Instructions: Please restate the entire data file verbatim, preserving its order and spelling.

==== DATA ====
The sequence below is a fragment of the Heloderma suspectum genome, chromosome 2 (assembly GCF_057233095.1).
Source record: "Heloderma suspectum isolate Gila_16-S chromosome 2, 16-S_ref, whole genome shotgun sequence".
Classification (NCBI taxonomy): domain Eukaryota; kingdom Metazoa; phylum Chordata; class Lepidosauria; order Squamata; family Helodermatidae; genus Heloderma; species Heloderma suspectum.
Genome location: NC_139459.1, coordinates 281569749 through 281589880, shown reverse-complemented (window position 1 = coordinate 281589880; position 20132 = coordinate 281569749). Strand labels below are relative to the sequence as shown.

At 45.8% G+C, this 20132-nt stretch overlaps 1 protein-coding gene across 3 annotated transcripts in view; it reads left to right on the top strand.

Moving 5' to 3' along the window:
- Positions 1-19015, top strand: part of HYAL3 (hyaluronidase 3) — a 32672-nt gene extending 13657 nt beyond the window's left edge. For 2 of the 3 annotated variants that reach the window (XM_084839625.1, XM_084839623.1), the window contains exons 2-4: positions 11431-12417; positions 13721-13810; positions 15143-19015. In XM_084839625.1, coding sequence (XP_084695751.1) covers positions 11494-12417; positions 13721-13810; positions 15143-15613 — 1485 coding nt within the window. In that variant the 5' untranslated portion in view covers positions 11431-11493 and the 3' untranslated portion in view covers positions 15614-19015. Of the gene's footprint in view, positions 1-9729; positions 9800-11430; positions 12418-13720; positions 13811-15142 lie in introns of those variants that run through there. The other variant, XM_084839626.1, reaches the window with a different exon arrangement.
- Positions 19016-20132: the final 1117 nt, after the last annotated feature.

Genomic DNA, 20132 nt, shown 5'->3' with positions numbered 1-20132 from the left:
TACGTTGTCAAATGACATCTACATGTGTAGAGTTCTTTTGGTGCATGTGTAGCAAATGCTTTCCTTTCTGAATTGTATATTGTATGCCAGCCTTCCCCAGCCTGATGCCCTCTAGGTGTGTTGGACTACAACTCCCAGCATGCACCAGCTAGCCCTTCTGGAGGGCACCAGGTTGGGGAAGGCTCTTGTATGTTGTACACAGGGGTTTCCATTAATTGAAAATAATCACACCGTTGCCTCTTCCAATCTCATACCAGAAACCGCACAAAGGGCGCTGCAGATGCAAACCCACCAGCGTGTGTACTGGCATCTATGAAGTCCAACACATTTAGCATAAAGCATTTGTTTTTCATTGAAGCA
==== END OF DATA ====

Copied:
The sequence below is a fragment of the Heloderma suspectum genome, chromosome 2 (assembly GCF_057233095.1).
Source record: "Heloderma suspectum isolate Gila_16-S chromosome 2, 16-S_ref, whole genome shotgun sequence".
Classification (NCBI taxonomy): domain Eukaryota; kingdom Metazoa; phylum Chordata; class Lepidosauria; order Squamata; family Helodermatidae; genus Heloderma; species Heloderma suspectum.
Genome location: NC_139459.1, coordinates 281569749 through 281589880, shown reverse-complemented (window position 1 = coordinate 281589880; position 20132 = coordinate 281569749). Strand labels below are relative to the sequence as shown.

At 45.8% G+C, this 20132-nt stretch overlaps 1 protein-coding gene across 3 annotated transcripts in view; it reads left to right on the top strand.

Moving 5' to 3' along the window:
- Positions 1-19015, top strand: part of HYAL3 (hyaluronidase 3) — a 32672-nt gene extending 13657 nt beyond the window's left edge. For 2 of the 3 annotated variants that reach the window (XM_084839625.1, XM_084839623.1), the window contains exons 2-4: positions 11431-12417; positions 13721-13810; positions 15143-19015. In XM_084839625.1, coding sequence (XP_084695751.1) covers positions 11494-12417; positions 13721-13810; positions 15143-15613 — 1485 coding nt within the window. In that variant the 5' untranslated portion in view covers positions 11431-11493 and the 3' untranslated portion in view covers positions 15614-19015. Of the gene's footprint in view, positions 1-9729; positions 9800-11430; positions 12418-13720; positions 13811-15142 lie in introns of those variants that run through there. The other variant, XM_084839626.1, reaches the window with a different exon arrangement.
- Positions 19016-20132: the final 1117 nt, after the last annotated feature.

Genomic DNA, 20132 nt, shown 5'->3' with positions numbered 1-20132 from the left:
TACGTTGTCAAATGACATCTACATGTGTAGAGTTCTTTTGGTGCATGTGTAGCAAATGCTTTCCTTTCTGAATTGTATATTGTATGCCAGCCTTCCCCAGCCTGATGCCCTCTAGGTGTGTTGGACTACAACTCCCAGCATGCACCAGCTAGCCCTTCTGGAGGGCACCAGGTTGGGGAAGGCTCTTGTATGTTGTACACAGGGGTTTCCATTAATTGAAAATAATCACACCGTTGCCTCTTCCAATCTCATACCAGAAACCGCACAAAGGGCGCTGCAGATGCAAACCCACCAGCGTGTGTACTGGCATCTATGAAGTCCAACACATTTAGCATAAAGCATTTGTTTTTCATTGAAGCA